So even if you're not part of the defense industrial base, when you join the institute and want to work on a project, you get that leverage, that multiplier effect of help from government and academia.

For the DoD side, the institute brings in these entities who have never served the interests of the DoD before—they weren't part of their supply chains. Now they actually become part of the supply chain because they're working on projects that have a defense orientation but are useful to industry. 

As an example of this, FedEx is one of our members. And FedEx is typically not part of the defense industrial base and yet they led some of our projects that were very impactful for industry and very helpful to the Department of Defense.

David Greenfield, Automation World
So it's about boosting an organic cross pollination among entities that might not normally interact in manufacturing and defense.

Ira Moskowitz, ARM Institute
Right. We’re bringing together folks that don't typically interact. It's about enabling competitors to work together horizontally because it's pre-competitive IP space where people share the IP.

We also get new supply chains formed vertically. So, you'll get a big OEM contractor like Raytheon or Lockheed Martin and a major university working with a startup that has a bleeding edge technology that they never would have met before. It's about creating these unique partnerships and unique interactions. There really isn't any other model other like this outside of the Manufacturing USA network.

David Greenfield, Automation World
Can you give a couple of examples of how the ARM Institute has helped manufacturers begin deploying or expanding their use of robots?

Ira Moskowitz, ARM Institute
When we do a project, we identify the gap in technology for the manufacturer. We fill that gap by putting the challenge out to the project teams. These teams compete for these projects, and we award the projects based on the best team’s likelihood of success. They decide how they're going to solve the problem. 

Most of the projects we get involved with have two-fold benefits to manufacturers: One involves doing things that either can be done better by a robot or taking care of a step in a manufacturing process that may be very dangerous or difficult for a human. Humans are increasingly valuable now because it's so hard to get skilled labor for manufacturing. The other aspect addresses industrial workforce issues. A lot of manufacturers today need more capacity and they need to expand but they can't find the people, and so they need to start automating in order to keep up with demand. 

Coming at the projects from these two aspects, you get a lot of AI and machine learning solutions. I'll give you an example of something that is completely dependent on AI and it's one of those tasks that human beings were struggling to do.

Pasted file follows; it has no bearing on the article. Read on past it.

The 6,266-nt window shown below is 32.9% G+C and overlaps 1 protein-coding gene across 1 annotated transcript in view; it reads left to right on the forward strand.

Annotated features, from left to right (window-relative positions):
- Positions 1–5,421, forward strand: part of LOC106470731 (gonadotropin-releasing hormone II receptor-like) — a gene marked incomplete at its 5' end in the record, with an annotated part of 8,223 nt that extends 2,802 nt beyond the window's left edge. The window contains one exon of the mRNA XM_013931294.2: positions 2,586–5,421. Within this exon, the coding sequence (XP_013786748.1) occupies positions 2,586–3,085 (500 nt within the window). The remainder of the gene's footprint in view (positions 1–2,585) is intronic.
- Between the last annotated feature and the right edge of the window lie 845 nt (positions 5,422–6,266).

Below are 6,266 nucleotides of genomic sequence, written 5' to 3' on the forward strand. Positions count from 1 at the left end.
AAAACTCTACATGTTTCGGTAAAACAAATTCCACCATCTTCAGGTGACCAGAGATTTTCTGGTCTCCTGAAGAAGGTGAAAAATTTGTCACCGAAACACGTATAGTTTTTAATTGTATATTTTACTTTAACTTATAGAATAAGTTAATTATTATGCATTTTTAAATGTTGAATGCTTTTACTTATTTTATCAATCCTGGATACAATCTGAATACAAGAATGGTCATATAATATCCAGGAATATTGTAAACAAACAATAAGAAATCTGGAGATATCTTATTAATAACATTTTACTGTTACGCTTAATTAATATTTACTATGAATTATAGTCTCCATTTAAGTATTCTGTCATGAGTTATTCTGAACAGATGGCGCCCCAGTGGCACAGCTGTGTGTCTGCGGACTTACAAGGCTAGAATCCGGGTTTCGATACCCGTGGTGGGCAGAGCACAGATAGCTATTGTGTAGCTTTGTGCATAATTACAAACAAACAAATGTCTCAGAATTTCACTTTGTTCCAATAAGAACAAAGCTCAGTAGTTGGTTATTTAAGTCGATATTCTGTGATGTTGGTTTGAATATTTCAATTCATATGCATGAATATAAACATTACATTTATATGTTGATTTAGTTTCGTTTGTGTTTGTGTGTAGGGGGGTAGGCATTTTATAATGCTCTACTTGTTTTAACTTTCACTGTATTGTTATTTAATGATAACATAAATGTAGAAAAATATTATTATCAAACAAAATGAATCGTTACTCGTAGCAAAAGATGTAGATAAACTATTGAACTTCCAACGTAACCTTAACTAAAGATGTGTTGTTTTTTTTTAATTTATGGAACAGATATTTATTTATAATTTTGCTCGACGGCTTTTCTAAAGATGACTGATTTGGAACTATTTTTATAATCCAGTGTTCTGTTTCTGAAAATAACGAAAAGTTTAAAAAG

Large jet planes have big air inlets that require specific maintenance. To work on these surfaces inside the air inlets, a human had to wear a protective suit and crawl inside the inlet to do the job. It took a long time and was very difficult.

Now, we’ve developed an autonomous robot that connects with a long extension arm to go into that inlet and, through machine learning, understand the inlet’s curved surfaces, understand which parts are damaged and then handle the repairs and maintenance as needed.

By the way, the human that was doing this job before is now outside the inlet helping to operate and maintain that robot. 

David Greenfield, Automation World
Based on your experience working in manufacturing and as part of the ARM Institute working with manufacturers, are there common mistakes you've seen manufacturers make when it comes to selecting and implementing robots that you wish more manufacturers were aware of so that those types of mistakes could be avoided?

Ira Moskowitz, ARM Institute
Absolutely. So, where you see the challenges in implementing robotics and automation is really with the small and medium-sized companies that don't have the amount staff need and perhaps are not sure where to start.

One of the most common things you'll see in these companies is a robot arm sitting in the corner somewhere because they thought they needed it and they bought it. And now it's sitting in the corner.

Because of this, one of the first things that small and medium-sized manufacturers need to do is to get help on triaging what their problem is. They may think it's an automation problem or robotics problem, but it may not be. They may have other inefficiencies that need to be dealt with that sound like it requires a robot, but actually the root cause could be something else. So, the very first thing to do is an engineering analysis of the line and verify if you'll actually need a robot.

The second thing is to understand how the robot interacts with the rest of the line. You may be able to automate a step previously done by a human by using a robot, but it could disrupt the entire way that part of production operates. So, you really have to think about how you reengineer the line so that that robot can function efficiently and the rest of the processes can continue to function as needed. You may find that you need some adjustment to processes before and after the robot installation to make that whole process work well.

And the third thing is to realize that robots need maintenance and they need software upgrades. So, you're going to have to find a way to make sure that you're reskilling your staff in order to maintain this.